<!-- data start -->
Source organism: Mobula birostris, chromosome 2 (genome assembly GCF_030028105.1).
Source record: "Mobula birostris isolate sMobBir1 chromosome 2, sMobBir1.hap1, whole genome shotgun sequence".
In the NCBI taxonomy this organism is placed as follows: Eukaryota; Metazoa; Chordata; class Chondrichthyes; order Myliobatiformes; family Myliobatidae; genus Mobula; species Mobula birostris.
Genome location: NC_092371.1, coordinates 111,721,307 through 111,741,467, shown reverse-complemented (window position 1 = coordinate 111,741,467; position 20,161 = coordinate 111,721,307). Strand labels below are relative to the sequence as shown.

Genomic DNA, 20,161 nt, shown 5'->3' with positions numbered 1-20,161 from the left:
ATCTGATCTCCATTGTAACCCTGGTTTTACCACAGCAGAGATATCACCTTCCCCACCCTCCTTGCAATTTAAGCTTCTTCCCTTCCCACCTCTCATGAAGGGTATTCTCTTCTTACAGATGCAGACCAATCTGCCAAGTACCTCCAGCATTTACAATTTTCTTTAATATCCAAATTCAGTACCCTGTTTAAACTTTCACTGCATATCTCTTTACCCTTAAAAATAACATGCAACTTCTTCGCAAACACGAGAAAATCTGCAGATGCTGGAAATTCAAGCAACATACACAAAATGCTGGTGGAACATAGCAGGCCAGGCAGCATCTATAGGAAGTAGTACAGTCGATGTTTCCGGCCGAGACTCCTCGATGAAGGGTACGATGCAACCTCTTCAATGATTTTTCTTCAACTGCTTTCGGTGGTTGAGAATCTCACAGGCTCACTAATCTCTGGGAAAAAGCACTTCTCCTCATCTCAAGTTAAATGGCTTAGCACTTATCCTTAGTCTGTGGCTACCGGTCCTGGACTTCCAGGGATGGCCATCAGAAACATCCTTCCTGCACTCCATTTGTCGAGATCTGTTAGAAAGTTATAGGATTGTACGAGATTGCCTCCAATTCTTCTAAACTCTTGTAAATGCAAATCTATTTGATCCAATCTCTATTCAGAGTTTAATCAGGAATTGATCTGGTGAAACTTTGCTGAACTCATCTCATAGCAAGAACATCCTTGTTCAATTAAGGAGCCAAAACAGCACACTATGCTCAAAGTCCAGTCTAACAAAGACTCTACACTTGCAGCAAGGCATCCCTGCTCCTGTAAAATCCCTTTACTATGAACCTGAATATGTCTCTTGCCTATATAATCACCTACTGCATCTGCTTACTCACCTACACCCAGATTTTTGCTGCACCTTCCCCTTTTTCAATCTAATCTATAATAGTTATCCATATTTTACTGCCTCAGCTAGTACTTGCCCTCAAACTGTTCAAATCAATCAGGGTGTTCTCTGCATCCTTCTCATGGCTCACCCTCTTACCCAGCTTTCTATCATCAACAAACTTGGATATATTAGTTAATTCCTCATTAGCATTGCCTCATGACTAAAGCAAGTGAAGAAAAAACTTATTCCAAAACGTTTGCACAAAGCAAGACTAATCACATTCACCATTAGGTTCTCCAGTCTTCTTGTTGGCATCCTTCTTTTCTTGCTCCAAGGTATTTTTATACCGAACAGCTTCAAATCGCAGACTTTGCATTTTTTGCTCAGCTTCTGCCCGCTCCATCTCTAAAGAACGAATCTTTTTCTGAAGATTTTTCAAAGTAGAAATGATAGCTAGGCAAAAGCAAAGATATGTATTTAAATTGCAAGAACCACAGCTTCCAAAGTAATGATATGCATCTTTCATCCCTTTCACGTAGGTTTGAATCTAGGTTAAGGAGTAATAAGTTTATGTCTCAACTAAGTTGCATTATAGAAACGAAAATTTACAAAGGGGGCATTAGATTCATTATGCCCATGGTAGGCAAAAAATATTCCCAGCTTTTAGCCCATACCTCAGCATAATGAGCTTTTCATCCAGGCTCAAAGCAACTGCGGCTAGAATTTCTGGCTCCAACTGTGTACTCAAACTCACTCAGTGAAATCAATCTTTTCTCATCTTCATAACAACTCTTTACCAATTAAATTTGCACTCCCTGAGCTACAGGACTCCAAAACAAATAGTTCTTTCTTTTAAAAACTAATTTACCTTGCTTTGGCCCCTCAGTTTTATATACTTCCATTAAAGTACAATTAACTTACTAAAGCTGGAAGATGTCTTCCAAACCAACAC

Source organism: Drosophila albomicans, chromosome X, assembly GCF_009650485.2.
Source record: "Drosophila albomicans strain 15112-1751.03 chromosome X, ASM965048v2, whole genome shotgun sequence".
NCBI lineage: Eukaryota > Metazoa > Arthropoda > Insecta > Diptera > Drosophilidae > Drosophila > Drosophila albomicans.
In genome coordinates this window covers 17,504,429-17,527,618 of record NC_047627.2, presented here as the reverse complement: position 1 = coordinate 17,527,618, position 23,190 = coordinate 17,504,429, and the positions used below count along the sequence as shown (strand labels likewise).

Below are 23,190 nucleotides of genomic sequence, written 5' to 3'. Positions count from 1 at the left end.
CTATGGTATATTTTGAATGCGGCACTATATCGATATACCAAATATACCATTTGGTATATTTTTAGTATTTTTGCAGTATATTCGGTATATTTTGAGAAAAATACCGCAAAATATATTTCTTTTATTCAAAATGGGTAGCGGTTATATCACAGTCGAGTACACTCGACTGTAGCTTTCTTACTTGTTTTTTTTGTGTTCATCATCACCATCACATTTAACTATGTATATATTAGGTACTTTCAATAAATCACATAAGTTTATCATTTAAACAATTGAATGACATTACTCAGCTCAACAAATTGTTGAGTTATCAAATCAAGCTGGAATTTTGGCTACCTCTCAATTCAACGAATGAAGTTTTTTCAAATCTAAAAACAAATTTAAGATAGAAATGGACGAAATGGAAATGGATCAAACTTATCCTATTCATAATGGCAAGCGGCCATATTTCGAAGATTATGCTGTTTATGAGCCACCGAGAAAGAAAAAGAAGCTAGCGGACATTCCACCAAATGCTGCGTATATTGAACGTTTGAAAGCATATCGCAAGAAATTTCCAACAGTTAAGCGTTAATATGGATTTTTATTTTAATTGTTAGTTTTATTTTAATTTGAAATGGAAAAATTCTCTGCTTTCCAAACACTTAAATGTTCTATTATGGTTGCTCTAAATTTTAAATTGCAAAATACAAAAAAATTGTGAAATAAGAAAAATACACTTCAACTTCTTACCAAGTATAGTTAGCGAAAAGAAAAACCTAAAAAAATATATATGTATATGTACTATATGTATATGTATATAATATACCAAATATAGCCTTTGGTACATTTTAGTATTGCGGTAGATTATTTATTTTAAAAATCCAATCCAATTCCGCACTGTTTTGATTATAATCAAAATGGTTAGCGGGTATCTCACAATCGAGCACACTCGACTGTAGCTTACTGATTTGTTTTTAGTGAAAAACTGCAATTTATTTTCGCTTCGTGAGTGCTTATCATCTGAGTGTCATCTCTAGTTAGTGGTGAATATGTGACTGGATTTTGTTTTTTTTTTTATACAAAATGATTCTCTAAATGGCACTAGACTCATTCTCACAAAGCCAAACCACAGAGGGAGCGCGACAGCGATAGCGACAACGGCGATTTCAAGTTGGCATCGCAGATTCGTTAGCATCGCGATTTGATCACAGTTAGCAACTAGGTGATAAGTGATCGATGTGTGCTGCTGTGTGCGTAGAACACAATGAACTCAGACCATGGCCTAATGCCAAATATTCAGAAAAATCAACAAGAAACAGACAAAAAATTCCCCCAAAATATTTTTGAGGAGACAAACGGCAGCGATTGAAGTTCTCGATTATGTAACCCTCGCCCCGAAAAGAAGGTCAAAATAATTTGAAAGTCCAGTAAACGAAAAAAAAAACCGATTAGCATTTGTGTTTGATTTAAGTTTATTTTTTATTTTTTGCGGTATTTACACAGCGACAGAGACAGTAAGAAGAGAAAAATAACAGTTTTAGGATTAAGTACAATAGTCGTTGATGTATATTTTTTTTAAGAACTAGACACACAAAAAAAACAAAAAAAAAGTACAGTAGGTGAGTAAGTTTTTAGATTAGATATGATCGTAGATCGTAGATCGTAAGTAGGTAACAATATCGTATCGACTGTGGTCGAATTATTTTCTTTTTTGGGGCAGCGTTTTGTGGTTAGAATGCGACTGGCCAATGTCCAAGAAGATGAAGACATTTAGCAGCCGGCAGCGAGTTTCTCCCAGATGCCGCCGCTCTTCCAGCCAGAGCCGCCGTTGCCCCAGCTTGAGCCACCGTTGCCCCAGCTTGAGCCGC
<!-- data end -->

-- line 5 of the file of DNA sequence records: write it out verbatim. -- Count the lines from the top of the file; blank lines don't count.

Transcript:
Genomic DNA, 20,161 nt, shown 5'->3' with positions numbered 1-20,161 from the left: